Charles Burney and the History of Music
June 19, 2005 9:37 AM   Subscribe

The Doctor of Music. "A General History of Music From the Earliest Ages to the Present Period, Volume IV", written by the English musician and historian Dr. Charles Burney (1726-1814) was published in 1789. Its first volume, completed in 1776, was the first History of music ever published. The fourth volume is of particular interest as it discusses the state of music in Burney's own lifetime. He observed the music, and musicians that he wrote about first hand. In fact, Burney was close friends with composers such as Haydn and Handel, he even played violin in Handel's orchestra, and lived with Dr. Thomas Arne for two years in London, as his apprentice. The fourth volume, to Dr. Charles Burney, was the most interesting as he preferred the music of the current time, finding no interest in "antiquarianism." In the main link, the entire volume -- in facsimile -- is available to readers. Burney also translated Pietro Metastasio's Memoirs. Also: The Burney Collection of Newspapers at the British Library. More inside.
posted by matteo (6 comments total)
Through a teaching post with Fulke Greville, a wealthy English aristocrat, Burney was welcomed in the best circles of English society. He met composers such as C.P.E. Bach , Hasse, Gluck, and Metastasio, and the historian Padre Martini of Bologna on his travels. He even heard Frederick the Great perform on the flute.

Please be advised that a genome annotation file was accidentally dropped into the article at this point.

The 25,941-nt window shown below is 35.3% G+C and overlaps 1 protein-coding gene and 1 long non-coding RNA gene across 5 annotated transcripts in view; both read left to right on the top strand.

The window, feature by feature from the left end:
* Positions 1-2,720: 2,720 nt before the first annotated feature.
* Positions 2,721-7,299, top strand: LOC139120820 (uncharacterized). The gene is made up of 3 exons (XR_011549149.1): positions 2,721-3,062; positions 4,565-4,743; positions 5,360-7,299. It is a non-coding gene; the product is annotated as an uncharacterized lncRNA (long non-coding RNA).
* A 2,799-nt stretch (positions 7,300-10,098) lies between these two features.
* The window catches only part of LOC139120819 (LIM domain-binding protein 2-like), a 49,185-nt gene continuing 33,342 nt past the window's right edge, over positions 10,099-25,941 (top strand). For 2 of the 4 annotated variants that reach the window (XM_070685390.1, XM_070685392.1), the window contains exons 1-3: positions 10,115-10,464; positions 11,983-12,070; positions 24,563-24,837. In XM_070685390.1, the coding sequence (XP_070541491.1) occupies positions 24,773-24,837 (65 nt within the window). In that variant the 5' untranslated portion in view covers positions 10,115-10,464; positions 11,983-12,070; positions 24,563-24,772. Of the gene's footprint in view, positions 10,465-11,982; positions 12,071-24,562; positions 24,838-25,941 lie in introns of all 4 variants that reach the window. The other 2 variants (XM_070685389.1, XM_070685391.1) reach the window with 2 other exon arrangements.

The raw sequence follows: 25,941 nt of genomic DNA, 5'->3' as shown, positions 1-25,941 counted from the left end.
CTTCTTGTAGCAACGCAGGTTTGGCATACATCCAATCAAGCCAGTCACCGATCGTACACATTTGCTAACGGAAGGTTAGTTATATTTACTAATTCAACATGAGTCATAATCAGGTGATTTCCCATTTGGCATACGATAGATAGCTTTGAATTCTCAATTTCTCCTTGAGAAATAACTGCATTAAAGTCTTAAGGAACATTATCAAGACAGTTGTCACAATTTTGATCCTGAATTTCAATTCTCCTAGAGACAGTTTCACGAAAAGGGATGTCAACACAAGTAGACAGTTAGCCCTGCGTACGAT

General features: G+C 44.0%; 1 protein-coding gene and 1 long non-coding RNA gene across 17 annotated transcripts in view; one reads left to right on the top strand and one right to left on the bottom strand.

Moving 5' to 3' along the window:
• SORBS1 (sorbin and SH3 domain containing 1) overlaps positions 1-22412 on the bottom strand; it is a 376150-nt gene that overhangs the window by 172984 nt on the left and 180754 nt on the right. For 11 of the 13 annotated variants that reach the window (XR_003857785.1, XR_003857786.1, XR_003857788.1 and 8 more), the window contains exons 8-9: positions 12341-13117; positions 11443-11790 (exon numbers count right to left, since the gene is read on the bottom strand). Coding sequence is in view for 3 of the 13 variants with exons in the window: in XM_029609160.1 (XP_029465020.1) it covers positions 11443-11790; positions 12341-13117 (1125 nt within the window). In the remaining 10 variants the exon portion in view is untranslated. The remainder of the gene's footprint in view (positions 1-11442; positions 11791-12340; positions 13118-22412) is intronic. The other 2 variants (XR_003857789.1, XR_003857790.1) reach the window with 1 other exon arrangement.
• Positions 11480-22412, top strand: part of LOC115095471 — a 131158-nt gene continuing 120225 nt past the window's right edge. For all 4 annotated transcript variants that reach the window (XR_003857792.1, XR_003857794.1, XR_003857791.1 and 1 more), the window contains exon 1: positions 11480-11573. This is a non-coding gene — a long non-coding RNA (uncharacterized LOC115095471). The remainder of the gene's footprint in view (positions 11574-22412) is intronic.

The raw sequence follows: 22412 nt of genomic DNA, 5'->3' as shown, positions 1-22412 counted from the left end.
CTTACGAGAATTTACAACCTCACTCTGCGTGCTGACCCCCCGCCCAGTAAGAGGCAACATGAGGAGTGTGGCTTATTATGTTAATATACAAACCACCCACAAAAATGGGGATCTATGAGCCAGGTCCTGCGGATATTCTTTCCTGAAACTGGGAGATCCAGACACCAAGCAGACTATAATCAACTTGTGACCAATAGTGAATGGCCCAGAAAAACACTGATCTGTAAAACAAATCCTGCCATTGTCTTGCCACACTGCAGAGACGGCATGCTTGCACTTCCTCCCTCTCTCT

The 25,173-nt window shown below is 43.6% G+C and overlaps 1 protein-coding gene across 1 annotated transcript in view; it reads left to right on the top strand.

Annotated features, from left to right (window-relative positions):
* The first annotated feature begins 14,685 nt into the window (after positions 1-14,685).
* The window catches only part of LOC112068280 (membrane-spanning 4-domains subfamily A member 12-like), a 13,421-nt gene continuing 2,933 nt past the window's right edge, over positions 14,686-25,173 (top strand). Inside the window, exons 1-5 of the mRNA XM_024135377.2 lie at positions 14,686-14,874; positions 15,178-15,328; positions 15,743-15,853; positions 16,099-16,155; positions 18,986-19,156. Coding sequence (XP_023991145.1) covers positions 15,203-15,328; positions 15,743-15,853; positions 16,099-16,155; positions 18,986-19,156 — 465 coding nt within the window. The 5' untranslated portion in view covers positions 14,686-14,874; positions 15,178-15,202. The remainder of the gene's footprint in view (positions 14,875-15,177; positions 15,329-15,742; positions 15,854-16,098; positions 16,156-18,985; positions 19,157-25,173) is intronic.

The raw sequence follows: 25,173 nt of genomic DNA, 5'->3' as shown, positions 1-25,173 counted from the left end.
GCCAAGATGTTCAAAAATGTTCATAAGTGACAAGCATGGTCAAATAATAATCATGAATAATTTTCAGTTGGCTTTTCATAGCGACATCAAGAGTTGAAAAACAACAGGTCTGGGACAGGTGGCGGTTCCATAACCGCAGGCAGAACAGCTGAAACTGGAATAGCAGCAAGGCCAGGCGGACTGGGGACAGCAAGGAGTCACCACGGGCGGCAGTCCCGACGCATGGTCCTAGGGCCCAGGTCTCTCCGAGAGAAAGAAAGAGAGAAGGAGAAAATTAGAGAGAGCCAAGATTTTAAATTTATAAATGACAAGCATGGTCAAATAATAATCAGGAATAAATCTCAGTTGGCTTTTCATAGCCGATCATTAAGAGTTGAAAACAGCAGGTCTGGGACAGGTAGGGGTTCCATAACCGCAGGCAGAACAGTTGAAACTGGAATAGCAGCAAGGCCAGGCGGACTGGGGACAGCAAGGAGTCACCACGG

posted by matteo at 9:41 AM on June 19, 2005

Dr Charles was of course the father of the novelist and diarist Fanny Burney
posted by matteo at 9:44 AM on June 19, 2005

posted by cortex at 11:16 AM on June 19, 2005

Thanks matteo. It seems one of those unwritten laws of Mefi is that sometimes the most interesting posts garner the fewest comments (but inspire the most reading). Fanny Burney was considered by Jane Austen to be her literary superior, btw. Some excerpts from her diary dealing with her meetings with Dr. Johnson; and a partial description from her letters of the mastectomy she suffered in 1810.
posted by jokeefe at 8:28 PM on June 19, 2005

thanks, matteo. i was wondering who this burney fellow was when someone made that post a while back about mozart and the alligheri misere. i was too lazy to look it up (and apparently i missed those lectures when getting my music degree. how is that possible?!).
posted by Igor XA at 10:34 PM on June 19, 2005

I always make a point to thank people for arts-related links. I've skimmed this and added it to my long list of bookmarks. (Except *eek* on the front page reverse screen type in the book facsimile link.) I wasn't at all familiar with Metastasio (the official composer of MetaFilter?).

But I'm in the mood for some quick firsthand 18th-century celebrity news. Can anyone point me straight to some of his comments about his buddies Handel and Haydn? :)

Oh, and then jokeefe had to go and add that interesting medical link too. What a chilling description of drugless surgery. As Lister is quote on that site's main page - surgeons learned to work quickly!
(You could turn also turn this into a morbid game. For example, which would be worse, drugless mastectomy or very long labor and "natural" childbirth?
Amputating your own leg or, um, having monkeys pull out your teeth? etc.)
posted by NorthernLite at 2:05 PM on June 20, 2005

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